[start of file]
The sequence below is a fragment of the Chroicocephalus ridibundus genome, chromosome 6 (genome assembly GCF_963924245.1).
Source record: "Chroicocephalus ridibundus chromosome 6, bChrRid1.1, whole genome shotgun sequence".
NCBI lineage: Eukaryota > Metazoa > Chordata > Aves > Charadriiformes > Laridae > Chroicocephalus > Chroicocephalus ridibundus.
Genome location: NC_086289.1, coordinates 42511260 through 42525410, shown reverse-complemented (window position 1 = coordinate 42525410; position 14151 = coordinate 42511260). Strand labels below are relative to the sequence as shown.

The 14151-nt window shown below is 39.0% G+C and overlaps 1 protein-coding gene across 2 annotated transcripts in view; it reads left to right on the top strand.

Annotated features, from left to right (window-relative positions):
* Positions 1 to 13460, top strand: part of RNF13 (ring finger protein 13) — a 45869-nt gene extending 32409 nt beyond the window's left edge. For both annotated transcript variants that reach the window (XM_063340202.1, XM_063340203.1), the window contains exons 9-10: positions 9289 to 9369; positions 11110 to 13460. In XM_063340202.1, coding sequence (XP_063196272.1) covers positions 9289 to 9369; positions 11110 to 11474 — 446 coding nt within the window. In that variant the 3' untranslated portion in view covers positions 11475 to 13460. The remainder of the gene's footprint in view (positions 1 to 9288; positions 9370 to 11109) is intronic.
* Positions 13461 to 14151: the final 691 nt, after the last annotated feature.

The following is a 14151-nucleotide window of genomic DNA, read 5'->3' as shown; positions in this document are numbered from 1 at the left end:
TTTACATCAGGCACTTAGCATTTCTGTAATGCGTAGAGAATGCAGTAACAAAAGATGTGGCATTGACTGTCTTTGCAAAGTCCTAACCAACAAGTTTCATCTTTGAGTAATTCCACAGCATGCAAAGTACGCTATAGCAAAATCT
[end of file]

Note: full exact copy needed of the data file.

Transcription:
The sequence below is a fragment of the Chroicocephalus ridibundus genome, chromosome 6 (genome assembly GCF_963924245.1).
Source record: "Chroicocephalus ridibundus chromosome 6, bChrRid1.1, whole genome shotgun sequence".
NCBI lineage: Eukaryota > Metazoa > Chordata > Aves > Charadriiformes > Laridae > Chroicocephalus > Chroicocephalus ridibundus.
Genome location: NC_086289.1, coordinates 42511260 through 42525410, shown reverse-complemented (window position 1 = coordinate 42525410; position 14151 = coordinate 42511260). Strand labels below are relative to the sequence as shown.

The 14151-nt window shown below is 39.0% G+C and overlaps 1 protein-coding gene across 2 annotated transcripts in view; it reads left to right on the top strand.

Annotated features, from left to right (window-relative positions):
* Positions 1 to 13460, top strand: part of RNF13 (ring finger protein 13) — a 45869-nt gene extending 32409 nt beyond the window's left edge. For both annotated transcript variants that reach the window (XM_063340202.1, XM_063340203.1), the window contains exons 9-10: positions 9289 to 9369; positions 11110 to 13460. In XM_063340202.1, coding sequence (XP_063196272.1) covers positions 9289 to 9369; positions 11110 to 11474 — 446 coding nt within the window. In that variant the 3' untranslated portion in view covers positions 11475 to 13460. The remainder of the gene's footprint in view (positions 1 to 9288; positions 9370 to 11109) is intronic.
* Positions 13461 to 14151: the final 691 nt, after the last annotated feature.

The following is a 14151-nucleotide window of genomic DNA, read 5'->3' as shown; positions in this document are numbered from 1 at the left end:
TTTACATCAGGCACTTAGCATTTCTGTAATGCGTAGAGAATGCAGTAACAAAAGATGTGGCATTGACTGTCTTTGCAAAGTCCTAACCAACAAGTTTCATCTTTGAGTAATTCCACAGCATGCAAAGTACGCTATAGCAAAATCT